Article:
Video Games

Amazon's Purchase of Twitch Prompts Culture to Briefly Acknowledge Video Games Are Big Deal

|

"Just three more new subscribers, then I'll quit."
Reason

Twitch almost certainly has more viewers per month than any individual cable news network. The game-streaming service boasts more than 45 55 million visitors per month, all there not to watch talking heads or actors, but their own peers playing video games.

This week Amazon announced it would be acquiring Twitch for nearly $1 billion. The purchase of Twitch by a major online player did not come as a surprise by anybody who follows gaming news or is a fan of the company. There had been rumblings that YouTube was looking to purchase Twitch and add it to its online empire. But sources say Google's plans were hampered by fears of anti-trust problems (which helps illustrate how out of whack our anti-trust regulations have gotten. Twitch has been around less than five years. Nobody could reasonably argue that their current domination of the game-viewing market is set in stone and is immune to the rise of new competitors).

The news has prompted media explainers (like this one from Vox) to spread the word to those who didn't know what Twitch was. Given that video games are now the most popular form of entertainment in the world, it feels akin (to somebody who plays games anyway) to a media outlet deciding it needs to explain how a rock concert works.

There does seem to be a bit of cultural surprise that an audience has developed just to watch other people play video games. It can seem a bit odd at first. It's different from watching football or ballet. Most of us can't do those things, at least not well. The whole thing about video games is that everybody can play them. Why watch somebody else play when you can just play yourself?

Before getting into the reasons why Twitch is popular it's helpful to remind that video games have also been a very social pastime, even before the rise of Internet social media sharing systems. The loner gamer in the basement was never, ever a stereotype that had roots in accuracy. Arcades were hangouts for teens in the '80s. Home console systems were always designed for multiple players going all the way back to the Atari. Pong was for two players! Video games are things that people actually do together, and so growing ties between gaming and social media platforms should surprise nobody.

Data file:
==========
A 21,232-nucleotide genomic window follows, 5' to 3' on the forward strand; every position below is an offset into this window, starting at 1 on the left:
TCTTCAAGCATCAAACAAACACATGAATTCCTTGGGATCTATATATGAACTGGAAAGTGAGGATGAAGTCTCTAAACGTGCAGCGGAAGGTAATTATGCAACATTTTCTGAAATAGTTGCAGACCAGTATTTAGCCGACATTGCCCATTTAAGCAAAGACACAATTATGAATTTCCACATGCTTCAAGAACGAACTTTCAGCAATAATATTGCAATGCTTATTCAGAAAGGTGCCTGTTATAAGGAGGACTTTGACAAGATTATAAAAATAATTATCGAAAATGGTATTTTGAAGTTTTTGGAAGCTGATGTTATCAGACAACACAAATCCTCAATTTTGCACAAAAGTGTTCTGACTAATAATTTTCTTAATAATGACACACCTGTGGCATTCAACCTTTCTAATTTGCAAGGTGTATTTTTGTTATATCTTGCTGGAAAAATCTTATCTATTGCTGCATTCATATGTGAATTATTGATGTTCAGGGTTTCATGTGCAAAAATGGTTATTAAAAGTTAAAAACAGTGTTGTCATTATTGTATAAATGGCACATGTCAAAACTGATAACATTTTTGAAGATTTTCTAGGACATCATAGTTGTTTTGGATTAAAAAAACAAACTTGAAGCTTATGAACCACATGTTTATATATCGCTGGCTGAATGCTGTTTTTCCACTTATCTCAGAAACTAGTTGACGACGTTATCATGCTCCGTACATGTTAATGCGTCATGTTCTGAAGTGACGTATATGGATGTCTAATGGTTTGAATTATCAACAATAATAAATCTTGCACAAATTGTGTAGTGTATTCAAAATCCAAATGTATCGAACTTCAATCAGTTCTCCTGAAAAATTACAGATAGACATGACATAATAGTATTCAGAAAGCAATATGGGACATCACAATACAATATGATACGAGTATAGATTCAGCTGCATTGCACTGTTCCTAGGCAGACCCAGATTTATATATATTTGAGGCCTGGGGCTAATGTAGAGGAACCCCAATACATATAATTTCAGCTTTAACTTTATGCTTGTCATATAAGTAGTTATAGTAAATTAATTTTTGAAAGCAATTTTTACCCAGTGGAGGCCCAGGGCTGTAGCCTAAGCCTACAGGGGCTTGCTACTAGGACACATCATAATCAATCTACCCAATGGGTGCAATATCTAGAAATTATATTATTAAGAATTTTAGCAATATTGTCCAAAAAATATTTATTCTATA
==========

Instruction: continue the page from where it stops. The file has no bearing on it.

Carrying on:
There's been a significant rise in competitive gaming, often referred to as E-Sports. In Reason's look at "Video Game Nation" earlier in the year, we highlighted one heavy-hitter, League of Legends:

The League of Legends community is dominant on Twitch. At any given moment there are tens of thousands of viewers watching some of the top players compete around the world, not just in America. Riot Games has used Twitch to help build its audience and streams its competitions through the service. Other major games with a competitive base, like Starcraft II and Street Fighter IV, also have tournaments streamed live through Twitch.

In a sense, these games actually are very similar to watching professional football or ballet. While anybody can play these games, it takes a significant amount of skill and proficiency to be really, really good at them. This is not Starcade, that awkward effort from the '80s to make a game show connected to the gaming culture from back in the day:

 

So gamers themselves like to watch these streamers to see amazing plays and skilled competition and even learn from what they watch.

But that's not all that goes on at Twitch. The site hosts players who stream games as a way to help raise money for charity (I've written about this trend here). It's gaming as a shared philanthropic experience, not unlike the ice bucket challenge going around right now to help fund research to fight ALS.